A quality home is the foundation
of society & community

A quality home is the foundation of society & community


Workers on Monday, May, 24th, will begin setting up secure Safety Fencing surrounding Brewington Oaks Apartments as the Rockford Housing Authority prepares the aging structures for safe and prudent upcoming demolition.

The future demolition site of the two towers is located near Rockford’s downtown. The fencing around the structure will help ensure the safety of crews, who will be preparing the aging structures for demolition. “We are of the belief that the safety fencing will also provide additional confidence for our neighbors that RHA will carry out all future demolition, clearing, and excavation tasks in a safe and secure fashion,” states Laura Snyder, CEO. “The first step will be a soft Demo, starting inside Brewington. During that time the crew will take down all the artifacts RHA wants to preserve.”

It is the Rockford Housing Authority’s continued business mission to provide collaboration, cooperation, and prudent decision-making for our residents, and all concerned in our community. The Brewington Oaks housing development opened in 1969 in the city’s ORCHiD neighborhood, to provide housing for senior citizens and the disabled. The buildings were originally called Campus Towers because they were located close to the original site of Rockford College, which is now Rockford University. The Towers were renamed to Brewington Oaks Apartments after Al Brewington, to honor an RHA staff member who worked his way from maintenance to the RHA Assistant Executive Director in his twenty-one years with the Rockford Housing Authority.

While even though the outer structure is made of concrete, after almost 50 years of continuous use, the RHA Leadership Team was now faced with the two buildings on the brink of infrastructure failure. The Rockford Housing Authority first announced the intention to demolish the property in 2018. At the time, occupancy at the buildings was at 42% and 90 of the 418 units were deemed uninhabitable. This was due to functional and technical obsolescence. The building’s mechanical, electrical and conveyance systems (elevators) performed poorly in comparison to modern standards, where energy-inefficient, and moving into the future may have become unreliable and unsafe. Such issues as roofing and original internal construction materials were deteriorating beyond repair. The annual maintenance, repair, and replacement costs were accelerating and increasingly unaffordable. Bringing the aging structure up to today’s building codes to ensure the best for the RHA residents was always top-of-mind for the RHA Facilities Managers.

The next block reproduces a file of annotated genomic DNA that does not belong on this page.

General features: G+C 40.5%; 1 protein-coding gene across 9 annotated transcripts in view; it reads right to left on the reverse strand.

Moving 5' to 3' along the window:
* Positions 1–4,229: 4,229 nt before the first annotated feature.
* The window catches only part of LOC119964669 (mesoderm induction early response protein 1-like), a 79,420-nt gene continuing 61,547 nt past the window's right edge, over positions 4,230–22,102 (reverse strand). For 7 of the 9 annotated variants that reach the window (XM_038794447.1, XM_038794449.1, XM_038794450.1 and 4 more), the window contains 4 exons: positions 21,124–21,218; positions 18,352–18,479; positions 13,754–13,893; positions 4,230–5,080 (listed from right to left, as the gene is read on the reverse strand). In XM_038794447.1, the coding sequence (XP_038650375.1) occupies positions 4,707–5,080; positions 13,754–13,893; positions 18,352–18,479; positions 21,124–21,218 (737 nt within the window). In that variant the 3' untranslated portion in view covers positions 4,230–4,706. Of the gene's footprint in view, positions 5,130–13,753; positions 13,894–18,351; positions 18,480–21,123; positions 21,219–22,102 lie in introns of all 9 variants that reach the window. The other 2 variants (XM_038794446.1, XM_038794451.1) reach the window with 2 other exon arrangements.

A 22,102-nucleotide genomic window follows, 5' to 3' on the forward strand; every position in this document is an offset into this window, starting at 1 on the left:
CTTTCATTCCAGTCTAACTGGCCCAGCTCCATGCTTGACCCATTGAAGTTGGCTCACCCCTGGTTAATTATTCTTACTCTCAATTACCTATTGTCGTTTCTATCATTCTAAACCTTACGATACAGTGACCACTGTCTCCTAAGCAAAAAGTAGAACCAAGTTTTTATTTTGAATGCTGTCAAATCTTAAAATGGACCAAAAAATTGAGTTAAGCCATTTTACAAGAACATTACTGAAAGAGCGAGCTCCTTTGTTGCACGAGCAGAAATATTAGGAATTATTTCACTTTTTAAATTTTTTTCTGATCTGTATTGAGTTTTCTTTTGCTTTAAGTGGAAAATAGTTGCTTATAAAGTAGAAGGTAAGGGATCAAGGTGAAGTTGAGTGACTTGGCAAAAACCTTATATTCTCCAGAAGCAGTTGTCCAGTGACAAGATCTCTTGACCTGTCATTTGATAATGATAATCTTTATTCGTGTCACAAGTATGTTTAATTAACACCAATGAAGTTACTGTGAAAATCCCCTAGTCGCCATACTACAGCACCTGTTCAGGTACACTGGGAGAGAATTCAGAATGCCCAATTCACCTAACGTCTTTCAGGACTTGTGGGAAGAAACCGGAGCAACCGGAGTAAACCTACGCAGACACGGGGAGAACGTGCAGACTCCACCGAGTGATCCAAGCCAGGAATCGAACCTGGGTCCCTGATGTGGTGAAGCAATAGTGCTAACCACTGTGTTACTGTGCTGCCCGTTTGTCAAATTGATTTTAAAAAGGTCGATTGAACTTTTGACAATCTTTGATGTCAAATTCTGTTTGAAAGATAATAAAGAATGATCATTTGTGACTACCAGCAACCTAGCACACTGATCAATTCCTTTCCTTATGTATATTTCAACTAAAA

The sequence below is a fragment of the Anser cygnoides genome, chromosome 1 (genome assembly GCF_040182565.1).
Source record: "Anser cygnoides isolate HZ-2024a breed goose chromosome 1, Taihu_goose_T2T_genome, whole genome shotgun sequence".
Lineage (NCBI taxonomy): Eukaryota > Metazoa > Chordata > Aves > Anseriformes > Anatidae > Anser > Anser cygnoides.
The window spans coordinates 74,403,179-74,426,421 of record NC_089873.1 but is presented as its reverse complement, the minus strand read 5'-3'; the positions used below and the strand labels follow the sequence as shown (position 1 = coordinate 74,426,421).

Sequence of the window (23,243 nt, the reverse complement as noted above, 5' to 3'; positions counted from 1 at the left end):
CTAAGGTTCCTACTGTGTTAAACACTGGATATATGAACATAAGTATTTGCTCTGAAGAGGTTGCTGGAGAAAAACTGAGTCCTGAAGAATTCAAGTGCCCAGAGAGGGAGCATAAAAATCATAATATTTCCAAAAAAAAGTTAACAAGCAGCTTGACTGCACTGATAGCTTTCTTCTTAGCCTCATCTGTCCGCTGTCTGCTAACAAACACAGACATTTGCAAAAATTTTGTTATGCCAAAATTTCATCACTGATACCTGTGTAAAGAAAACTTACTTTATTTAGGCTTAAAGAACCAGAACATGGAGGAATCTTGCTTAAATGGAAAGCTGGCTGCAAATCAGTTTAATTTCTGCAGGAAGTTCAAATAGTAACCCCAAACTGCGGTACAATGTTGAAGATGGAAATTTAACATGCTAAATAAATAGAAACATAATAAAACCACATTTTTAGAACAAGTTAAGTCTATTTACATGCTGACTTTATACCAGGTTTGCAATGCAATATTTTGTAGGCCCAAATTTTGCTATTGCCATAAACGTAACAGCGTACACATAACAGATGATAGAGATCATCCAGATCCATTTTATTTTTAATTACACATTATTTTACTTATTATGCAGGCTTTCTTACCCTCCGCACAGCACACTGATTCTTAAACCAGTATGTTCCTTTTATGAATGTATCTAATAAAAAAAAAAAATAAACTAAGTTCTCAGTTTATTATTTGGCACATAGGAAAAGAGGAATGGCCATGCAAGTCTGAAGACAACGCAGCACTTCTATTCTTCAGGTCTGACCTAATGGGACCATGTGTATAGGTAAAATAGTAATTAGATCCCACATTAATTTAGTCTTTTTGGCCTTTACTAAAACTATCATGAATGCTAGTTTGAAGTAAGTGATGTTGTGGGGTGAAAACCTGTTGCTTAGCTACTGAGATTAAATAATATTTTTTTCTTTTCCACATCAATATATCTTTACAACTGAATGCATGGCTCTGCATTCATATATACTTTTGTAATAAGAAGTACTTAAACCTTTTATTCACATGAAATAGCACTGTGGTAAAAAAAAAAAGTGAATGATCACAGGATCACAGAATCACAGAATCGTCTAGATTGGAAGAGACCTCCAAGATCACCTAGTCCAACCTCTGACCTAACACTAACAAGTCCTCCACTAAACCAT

Buildings such as these can have damaging effects on residents, including the elderly and vulnerable seniors. The U.S. Department of Housing and Urban Development approved tenant vouchers for the residents. To address the move of these occupants, RHA used a variety of financial tools to replace, relocate, and find quality affordable homes for the residents of Brewington Oaks. The RHA Resident Team also provided the Brewington Oaks residents ongoing counseling and help to secure and find a new place to call home. “We always work with our residents to make sure that it’s affordable, safe, that it meets standards,” said Owen Carter, RHA Director of Housing operations. “We worked with other housing authorities, wherever they choose. We were in contact with them through our resident services department. They worked together to make sure it’s an appropriate placement.”

These new units were also affordable for these folks with extremely low incomes and all secured locations. The projected expense of saving and renovating Brewington Oaks whose poor physical condition, and most importantly, the long-term operational costs of maintaining the outdated space of this aging building, became cost-prohibitive.

RHA Commissioners awarded a $1,544,400 demolition contract to N-TRAK Group of Loves Park to raze the twin 14-story towers at 505 and 515 Seminary Street. The U.S. Department of Housing and Urban Development gave RHA permission to demolish the towers in 2018 but RHA has asked developers last year to submit requests for qualifications to possibly redevelop the site. The site contains 5.35 acres. In total, the two buildings contain 233,281 square feet.

To Learn More about Brewington Oaks please visit the RHA InFocus May 2021 Newsletter

Volume 2, Issue 5, page 3. https://www.rockfordha.org/newsletters/